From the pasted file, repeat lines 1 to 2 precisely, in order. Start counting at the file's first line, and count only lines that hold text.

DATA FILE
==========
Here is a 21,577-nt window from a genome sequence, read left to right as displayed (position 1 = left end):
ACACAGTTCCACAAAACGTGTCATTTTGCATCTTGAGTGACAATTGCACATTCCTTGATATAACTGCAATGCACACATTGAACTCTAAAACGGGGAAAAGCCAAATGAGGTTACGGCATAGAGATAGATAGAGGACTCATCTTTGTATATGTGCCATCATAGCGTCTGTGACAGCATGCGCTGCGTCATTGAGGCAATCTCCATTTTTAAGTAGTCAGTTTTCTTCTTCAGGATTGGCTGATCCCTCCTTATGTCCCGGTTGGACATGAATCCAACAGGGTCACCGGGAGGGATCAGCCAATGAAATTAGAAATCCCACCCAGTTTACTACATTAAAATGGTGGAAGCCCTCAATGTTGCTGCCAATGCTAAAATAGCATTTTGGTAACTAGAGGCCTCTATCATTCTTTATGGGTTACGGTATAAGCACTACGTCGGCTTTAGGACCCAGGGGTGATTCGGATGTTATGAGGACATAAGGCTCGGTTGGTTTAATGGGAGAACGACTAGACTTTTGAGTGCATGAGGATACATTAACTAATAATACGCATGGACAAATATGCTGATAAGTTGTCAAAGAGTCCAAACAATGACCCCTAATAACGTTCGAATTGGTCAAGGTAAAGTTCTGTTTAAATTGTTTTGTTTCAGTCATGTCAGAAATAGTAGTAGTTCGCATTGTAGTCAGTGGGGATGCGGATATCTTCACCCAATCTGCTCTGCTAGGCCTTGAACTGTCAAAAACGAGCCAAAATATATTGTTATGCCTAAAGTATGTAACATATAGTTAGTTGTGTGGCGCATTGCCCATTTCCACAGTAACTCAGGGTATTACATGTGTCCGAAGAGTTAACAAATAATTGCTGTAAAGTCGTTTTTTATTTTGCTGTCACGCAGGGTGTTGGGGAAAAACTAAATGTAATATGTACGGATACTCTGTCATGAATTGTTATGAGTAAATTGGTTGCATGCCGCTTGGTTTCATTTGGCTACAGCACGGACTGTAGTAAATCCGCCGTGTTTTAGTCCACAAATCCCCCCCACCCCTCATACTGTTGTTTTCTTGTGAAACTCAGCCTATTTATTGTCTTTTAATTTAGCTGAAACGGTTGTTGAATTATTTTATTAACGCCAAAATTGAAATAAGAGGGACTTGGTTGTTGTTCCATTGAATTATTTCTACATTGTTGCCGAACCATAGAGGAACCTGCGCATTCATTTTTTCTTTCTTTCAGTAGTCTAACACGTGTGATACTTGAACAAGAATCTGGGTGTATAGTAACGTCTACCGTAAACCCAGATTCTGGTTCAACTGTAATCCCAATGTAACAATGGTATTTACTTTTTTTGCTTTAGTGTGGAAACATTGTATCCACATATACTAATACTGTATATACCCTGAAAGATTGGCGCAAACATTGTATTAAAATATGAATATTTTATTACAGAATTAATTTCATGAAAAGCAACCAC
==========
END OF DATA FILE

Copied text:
Here is a 21,577-nt window from a genome sequence, read left to right as displayed (position 1 = left end):
ACACAGTTCCACAAAACGTGTCATTTTGCATCTTGAGTGACAATTGCACATTCCTTGATATAACTGCAATGCACACATTGAACTCTAAAACGGGGAAAAGCCAAATGAGGTTACGGCATAGAGATAGATAGAGGACTCATCTTTGTATATGTGCCATCATAGCGTCTGTGACAGCATGCGCTGCGTCATTGAGGCAATCTCCATTTTTAAGTAGTCAGTTTTCTTCTTCAGGATTGGCTGATCCCTCCTTATGTCCCGGTTGGACATGAATCCAACAGGGTCACCGGGAGGGATCAGCCAATGAAATTAGAAATCCCACCCAGTTTACTACATTAAAATGGTGGAAGCCCTCAATGTTGCTGCCAATGCTAAAATAGCATTTTGGTAACTAGAGGCCTCTATCATTCTTTATGGGTTACGGTATAAGCACTACGTCGGCTTTAGGACCCAGGGGTGATTCGGATGTTATGAGGACATAAGGCTCGGTTGGTTTAATGGGAGAACGACTAGACTTTTGAGTGCATGAGGATACATTAACTAATAATACGCATGGACAAATATGCTGATAAGTTGTCAAAGAGTCCAAACAATGACCCCTAATAACGTTCGAATTGGTCAAGGTAAAGTTCTGTTTAAATTGTTTTGTTTCAGTCATGTCAGAAATAGTAGTAGTTCGCATTGTAGTCAGTGGGGATGCGGATATCTTCACCCAATCTGCTCTGCTAGGCCTTGAACTGTCAAAAACGAGCCAAAATATATTGTTATGCCTAAAGTATGTAACATATAGTTAGTTGTGTGGCGCATTGCCCATTTCCACAGTAACTCAGGGTATTACATGTGTCCGAAGAGTTAACAAATAATTGCTGTAAAGTCGTTTTTTATTTTGCTGTCACGCAGGGTGTTGGGGAAAAACTAAATGTAATATGTACGGATACTCTGTCATGAATTGTTATGAGTAAATTGGTTGCATGCCGCTTGGTTTCATTTGGCTACAGCACGGACTGTAGTAAATCCGCCGTGTTTTAGTCCACAAATCCCCCCCACCCCTCATACTGTTGTTTTCTTGTGAAACTCAGCCTATTTATTGTCTTTTAATTTAGCTGAAACGGTTGTTGAATTATTTTATTAACGCCAAAATTGAAATAAGAGGGACTTGGTTGTTGTTCCATTGAATTATTTCTACATTGTTGCCGAACCATAGAGGAACCTGCGCATTCATTTTTTCTTTCTTTCAGTAGTCTAACACGTGTGATACTTGAACAAGAATCTGGGTGTATAGTAACGTCTACCGTAAACCCAGATTCTGGTTCAACTGTAATCCCAATGTAACAATGGTATTTACTTTTTTTGCTTTAGTGTGGAAACATTGTATCCACATATACTAATACTGTATATACCCTGAAAGATTGGCGCAAACATTGTATTAAAATATGAATATTTTATTACAGAATTAATTTCATGAAAAGCAACCAC